Nurmsoo, Erika and Robinson, Elizabeth J. (2009) Children’s Trust in Previously Inaccurate Informants Who Were Well or Poorly Informed: When Past Errors Can Be Excused. Child Development, 80 (1). pp. 23-27. ISSN 0009-3920. (The full text of this publication is not currently available from this repository. You may be able to access a copy if URLs are provided)
Past research demonstrates that children learn from a previously accurate speaker rather than from a previously inaccurate one. This study shows that children do not necessarily treat a previously inaccurate speaker as unreliable. Rather, they appropriately excuse past inaccuracy arising from the speaker’s limited information access. Children (N 5 67) aged 3, 4, and 5 years aimed to identify a hidden toy in collaboration with a puppet as informant. When the puppet had previously been inaccurate despite having full information, children tended to ignore what they were told and guess for themselves: They treated the puppet as unreliable in the longer term. However, children more frequently believed a currently well-informed puppet whose past inaccuracies arose legitimately from inadequate information access.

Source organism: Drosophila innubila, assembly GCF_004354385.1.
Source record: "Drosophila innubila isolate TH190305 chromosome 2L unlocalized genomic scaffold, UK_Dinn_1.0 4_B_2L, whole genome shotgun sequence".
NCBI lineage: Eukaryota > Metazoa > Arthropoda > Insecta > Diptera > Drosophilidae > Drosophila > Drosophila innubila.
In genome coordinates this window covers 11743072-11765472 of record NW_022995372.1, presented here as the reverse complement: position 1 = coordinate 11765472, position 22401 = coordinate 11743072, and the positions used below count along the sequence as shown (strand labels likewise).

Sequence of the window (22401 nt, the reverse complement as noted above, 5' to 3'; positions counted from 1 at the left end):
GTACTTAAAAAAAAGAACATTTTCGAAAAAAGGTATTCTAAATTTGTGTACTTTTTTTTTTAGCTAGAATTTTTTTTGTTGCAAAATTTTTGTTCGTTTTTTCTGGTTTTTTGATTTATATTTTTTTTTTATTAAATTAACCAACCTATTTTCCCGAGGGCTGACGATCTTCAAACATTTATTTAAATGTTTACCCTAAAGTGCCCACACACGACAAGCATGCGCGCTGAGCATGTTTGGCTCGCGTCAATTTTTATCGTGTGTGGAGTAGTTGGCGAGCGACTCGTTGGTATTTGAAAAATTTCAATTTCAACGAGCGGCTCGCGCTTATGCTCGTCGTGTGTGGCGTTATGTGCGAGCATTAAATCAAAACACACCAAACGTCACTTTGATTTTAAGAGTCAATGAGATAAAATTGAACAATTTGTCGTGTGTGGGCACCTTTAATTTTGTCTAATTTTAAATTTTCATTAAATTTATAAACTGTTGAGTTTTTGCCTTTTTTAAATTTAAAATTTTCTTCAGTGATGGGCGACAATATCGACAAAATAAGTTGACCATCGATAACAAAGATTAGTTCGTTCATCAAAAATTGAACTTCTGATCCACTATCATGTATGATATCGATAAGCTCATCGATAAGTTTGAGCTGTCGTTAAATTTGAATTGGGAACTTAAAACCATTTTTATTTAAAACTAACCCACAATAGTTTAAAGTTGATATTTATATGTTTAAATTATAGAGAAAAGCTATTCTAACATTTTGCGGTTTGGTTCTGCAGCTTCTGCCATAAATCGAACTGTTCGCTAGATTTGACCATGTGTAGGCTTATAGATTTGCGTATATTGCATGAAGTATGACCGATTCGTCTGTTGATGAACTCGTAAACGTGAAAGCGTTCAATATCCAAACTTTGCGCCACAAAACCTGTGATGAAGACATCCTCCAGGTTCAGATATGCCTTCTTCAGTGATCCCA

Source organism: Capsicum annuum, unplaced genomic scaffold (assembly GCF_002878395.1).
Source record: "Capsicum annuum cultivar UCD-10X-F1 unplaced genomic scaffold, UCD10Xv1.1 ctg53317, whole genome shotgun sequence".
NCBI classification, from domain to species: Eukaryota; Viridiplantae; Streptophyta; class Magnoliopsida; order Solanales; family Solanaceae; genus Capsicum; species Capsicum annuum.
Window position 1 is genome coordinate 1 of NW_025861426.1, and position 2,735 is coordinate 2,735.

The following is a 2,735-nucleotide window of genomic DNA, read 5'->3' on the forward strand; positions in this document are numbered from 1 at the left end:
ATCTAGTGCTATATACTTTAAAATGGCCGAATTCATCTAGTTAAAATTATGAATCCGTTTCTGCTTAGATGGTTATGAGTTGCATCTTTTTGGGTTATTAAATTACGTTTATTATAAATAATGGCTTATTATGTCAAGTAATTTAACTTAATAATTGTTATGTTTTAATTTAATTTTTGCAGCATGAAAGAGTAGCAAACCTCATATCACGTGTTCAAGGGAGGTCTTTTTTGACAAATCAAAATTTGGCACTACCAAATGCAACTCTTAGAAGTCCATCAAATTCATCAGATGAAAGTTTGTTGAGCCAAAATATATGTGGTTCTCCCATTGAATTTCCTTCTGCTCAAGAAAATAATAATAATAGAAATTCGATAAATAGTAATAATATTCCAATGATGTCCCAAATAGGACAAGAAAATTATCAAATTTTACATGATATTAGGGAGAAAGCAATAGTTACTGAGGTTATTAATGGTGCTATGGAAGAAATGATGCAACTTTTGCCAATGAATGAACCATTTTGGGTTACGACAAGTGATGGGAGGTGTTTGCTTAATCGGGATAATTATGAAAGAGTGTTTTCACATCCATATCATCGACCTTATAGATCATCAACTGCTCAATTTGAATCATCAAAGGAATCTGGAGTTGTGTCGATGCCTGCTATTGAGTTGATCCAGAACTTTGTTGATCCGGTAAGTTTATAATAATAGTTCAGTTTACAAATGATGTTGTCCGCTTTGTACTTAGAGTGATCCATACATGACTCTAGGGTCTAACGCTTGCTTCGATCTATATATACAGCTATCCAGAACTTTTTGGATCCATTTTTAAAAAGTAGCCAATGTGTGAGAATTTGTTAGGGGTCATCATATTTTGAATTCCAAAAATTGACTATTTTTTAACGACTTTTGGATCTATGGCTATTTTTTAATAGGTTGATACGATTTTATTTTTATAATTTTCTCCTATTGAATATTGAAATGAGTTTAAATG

|Subjects:||B Philosophy. Psychology. Religion > BF Psychology|
|Divisions:||Faculties > Social Sciences > School of Psychology|
|Depositing User:||Erika Nurmsoo|
|Date Deposited:||02 Nov 2012 18:02|
|Last Modified:||31 May 2013 13:41|
|Resource URI:||https://kar.kent.ac.uk/id/eprint/32065 (The current URI for this page, for reference purposes)|